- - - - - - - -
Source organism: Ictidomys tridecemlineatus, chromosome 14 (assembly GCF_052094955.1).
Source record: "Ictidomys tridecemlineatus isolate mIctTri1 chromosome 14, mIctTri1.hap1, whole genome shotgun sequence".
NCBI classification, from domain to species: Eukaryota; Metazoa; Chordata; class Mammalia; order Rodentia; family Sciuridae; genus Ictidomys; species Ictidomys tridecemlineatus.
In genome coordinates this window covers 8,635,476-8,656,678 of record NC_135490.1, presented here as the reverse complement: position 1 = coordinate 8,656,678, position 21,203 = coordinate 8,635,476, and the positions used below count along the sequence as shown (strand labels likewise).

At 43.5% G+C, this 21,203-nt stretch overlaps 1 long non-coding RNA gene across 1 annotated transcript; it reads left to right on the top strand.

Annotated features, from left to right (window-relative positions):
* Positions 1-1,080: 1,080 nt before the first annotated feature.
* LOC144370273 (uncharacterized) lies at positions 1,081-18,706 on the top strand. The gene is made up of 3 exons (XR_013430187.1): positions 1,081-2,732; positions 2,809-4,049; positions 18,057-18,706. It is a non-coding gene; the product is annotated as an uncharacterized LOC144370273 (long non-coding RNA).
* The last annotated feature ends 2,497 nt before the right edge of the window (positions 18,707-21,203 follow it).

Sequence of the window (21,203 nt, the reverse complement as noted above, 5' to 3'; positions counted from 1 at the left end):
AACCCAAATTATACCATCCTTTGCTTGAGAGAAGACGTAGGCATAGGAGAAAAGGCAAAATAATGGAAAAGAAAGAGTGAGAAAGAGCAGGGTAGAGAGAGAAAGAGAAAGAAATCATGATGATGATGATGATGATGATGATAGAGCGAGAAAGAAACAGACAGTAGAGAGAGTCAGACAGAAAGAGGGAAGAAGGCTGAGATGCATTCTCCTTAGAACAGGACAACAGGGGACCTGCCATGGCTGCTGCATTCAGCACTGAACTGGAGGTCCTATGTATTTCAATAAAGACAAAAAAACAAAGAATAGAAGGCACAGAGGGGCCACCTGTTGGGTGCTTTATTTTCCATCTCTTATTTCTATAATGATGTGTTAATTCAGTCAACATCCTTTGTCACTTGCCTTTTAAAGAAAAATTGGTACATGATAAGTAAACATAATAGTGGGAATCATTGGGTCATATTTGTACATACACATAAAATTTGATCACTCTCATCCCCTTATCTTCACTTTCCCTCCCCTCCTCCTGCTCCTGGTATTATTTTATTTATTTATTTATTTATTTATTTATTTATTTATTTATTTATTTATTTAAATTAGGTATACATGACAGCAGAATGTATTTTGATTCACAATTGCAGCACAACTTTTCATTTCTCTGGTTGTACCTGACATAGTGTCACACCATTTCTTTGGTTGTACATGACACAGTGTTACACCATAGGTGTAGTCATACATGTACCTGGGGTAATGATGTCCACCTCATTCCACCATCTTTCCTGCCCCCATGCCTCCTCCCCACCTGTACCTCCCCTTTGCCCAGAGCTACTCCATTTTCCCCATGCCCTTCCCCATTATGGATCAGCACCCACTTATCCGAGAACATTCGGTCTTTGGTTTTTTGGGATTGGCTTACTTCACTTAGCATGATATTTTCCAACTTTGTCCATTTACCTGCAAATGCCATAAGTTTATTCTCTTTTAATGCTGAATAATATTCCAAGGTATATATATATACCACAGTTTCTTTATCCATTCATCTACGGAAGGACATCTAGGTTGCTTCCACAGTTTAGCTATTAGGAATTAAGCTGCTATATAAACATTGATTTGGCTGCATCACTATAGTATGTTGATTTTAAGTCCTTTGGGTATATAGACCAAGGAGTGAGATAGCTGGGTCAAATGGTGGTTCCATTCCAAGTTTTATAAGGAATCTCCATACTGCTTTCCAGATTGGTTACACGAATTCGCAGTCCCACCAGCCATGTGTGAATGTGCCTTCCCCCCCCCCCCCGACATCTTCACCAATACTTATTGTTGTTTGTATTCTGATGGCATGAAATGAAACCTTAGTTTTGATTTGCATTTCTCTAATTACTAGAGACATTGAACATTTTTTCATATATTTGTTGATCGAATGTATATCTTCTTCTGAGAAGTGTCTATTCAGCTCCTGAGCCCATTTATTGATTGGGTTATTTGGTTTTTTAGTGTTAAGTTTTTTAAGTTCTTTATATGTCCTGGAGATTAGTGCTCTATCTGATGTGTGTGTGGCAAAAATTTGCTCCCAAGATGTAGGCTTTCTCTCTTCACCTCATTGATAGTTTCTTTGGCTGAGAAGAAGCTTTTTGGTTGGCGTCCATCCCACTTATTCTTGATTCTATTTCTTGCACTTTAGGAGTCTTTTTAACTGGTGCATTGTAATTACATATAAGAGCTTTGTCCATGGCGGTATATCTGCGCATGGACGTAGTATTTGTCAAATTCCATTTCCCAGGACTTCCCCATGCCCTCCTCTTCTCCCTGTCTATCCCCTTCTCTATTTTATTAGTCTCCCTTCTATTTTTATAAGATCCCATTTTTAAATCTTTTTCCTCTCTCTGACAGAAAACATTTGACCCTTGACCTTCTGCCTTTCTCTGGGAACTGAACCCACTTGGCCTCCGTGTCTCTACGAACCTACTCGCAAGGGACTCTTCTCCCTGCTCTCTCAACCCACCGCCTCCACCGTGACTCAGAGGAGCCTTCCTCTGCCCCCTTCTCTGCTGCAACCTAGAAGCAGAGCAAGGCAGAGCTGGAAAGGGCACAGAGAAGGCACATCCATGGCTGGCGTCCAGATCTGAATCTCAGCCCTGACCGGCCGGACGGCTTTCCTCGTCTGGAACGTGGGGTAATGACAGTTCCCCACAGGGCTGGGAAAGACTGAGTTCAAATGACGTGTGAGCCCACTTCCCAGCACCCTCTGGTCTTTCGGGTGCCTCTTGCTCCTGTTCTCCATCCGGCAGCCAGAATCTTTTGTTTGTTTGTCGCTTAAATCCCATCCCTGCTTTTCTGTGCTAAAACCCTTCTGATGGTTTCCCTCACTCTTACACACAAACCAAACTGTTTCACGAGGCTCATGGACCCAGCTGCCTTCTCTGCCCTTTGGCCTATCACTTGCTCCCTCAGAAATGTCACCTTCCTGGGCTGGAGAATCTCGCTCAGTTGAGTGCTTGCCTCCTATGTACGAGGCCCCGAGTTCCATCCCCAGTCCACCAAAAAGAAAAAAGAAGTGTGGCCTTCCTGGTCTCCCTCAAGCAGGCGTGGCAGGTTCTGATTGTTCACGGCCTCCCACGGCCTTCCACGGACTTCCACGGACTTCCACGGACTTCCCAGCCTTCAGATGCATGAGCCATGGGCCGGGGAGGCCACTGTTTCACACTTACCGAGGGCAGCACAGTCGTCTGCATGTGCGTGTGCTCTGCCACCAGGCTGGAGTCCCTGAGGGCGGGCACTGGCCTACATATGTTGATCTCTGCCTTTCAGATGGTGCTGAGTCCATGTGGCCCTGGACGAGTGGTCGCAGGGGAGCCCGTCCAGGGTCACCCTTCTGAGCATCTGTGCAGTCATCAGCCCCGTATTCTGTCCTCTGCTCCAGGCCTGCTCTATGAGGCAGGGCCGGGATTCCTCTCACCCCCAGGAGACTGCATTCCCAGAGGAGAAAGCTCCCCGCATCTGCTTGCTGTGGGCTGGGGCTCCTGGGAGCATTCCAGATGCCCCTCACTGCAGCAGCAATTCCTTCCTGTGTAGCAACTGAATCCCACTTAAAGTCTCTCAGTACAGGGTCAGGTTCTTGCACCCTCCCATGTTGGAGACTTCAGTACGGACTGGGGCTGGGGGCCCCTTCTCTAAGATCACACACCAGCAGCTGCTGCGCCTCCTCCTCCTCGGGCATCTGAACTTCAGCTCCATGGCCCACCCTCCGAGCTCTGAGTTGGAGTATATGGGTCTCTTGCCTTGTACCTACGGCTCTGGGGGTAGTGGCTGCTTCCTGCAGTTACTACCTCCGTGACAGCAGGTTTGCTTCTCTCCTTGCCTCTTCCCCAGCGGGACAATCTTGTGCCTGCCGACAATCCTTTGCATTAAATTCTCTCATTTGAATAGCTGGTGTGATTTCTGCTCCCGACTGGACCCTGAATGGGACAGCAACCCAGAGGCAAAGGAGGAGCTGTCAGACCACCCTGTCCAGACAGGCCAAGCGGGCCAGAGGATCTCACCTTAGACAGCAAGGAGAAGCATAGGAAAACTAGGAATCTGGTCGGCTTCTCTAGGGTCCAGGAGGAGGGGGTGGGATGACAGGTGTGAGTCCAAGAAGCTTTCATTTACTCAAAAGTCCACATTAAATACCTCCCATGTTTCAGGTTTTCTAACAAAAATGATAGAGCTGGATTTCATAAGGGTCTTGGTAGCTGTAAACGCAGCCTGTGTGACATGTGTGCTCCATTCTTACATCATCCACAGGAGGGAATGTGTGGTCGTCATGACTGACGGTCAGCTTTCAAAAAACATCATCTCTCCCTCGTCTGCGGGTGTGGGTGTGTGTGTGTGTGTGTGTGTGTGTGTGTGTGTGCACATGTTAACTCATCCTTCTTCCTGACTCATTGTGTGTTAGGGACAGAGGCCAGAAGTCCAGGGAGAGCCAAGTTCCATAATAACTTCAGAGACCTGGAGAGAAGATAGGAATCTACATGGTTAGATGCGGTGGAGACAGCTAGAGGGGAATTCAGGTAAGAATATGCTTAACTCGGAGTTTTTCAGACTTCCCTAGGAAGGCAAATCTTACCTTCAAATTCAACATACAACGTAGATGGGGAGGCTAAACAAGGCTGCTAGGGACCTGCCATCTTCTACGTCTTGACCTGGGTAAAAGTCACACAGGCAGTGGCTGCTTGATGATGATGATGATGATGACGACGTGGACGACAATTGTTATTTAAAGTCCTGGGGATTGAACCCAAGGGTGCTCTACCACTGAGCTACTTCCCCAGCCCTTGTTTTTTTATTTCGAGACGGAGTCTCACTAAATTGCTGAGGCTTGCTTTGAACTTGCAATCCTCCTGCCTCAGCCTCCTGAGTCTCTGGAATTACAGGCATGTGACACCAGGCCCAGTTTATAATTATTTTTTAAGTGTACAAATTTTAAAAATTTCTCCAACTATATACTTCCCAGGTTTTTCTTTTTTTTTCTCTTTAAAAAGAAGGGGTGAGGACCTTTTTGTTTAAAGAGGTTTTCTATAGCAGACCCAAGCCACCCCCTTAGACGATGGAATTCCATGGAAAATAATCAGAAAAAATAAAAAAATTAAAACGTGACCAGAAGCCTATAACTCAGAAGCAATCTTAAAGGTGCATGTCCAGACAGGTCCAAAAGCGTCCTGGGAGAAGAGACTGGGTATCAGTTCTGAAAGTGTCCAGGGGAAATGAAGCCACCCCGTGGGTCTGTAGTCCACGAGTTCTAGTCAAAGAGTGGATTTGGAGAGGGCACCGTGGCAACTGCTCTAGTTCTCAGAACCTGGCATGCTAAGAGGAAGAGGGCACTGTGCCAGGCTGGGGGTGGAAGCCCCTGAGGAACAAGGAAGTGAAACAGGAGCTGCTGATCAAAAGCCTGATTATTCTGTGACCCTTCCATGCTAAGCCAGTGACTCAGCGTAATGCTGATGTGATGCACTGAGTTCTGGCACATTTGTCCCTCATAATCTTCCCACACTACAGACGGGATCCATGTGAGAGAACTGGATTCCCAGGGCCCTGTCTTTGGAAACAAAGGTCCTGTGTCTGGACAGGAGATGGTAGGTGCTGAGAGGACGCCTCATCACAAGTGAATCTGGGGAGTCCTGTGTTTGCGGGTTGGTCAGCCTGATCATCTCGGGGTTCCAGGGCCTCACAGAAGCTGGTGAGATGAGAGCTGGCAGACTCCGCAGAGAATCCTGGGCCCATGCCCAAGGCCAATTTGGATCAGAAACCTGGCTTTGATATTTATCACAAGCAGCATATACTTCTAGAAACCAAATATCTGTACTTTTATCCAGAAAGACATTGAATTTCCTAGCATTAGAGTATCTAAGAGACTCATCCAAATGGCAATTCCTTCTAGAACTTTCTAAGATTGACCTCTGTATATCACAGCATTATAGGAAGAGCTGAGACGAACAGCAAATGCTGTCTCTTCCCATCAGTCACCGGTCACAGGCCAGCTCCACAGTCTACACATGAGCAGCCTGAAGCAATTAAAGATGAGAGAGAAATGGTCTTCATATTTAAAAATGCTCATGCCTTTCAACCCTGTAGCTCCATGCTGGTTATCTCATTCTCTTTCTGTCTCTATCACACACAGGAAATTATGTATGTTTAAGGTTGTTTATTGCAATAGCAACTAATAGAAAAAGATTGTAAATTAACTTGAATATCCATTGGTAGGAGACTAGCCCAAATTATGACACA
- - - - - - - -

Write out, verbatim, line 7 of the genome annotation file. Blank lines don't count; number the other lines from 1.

* Positions 1-1,080: 1,080 nt before the first annotated feature.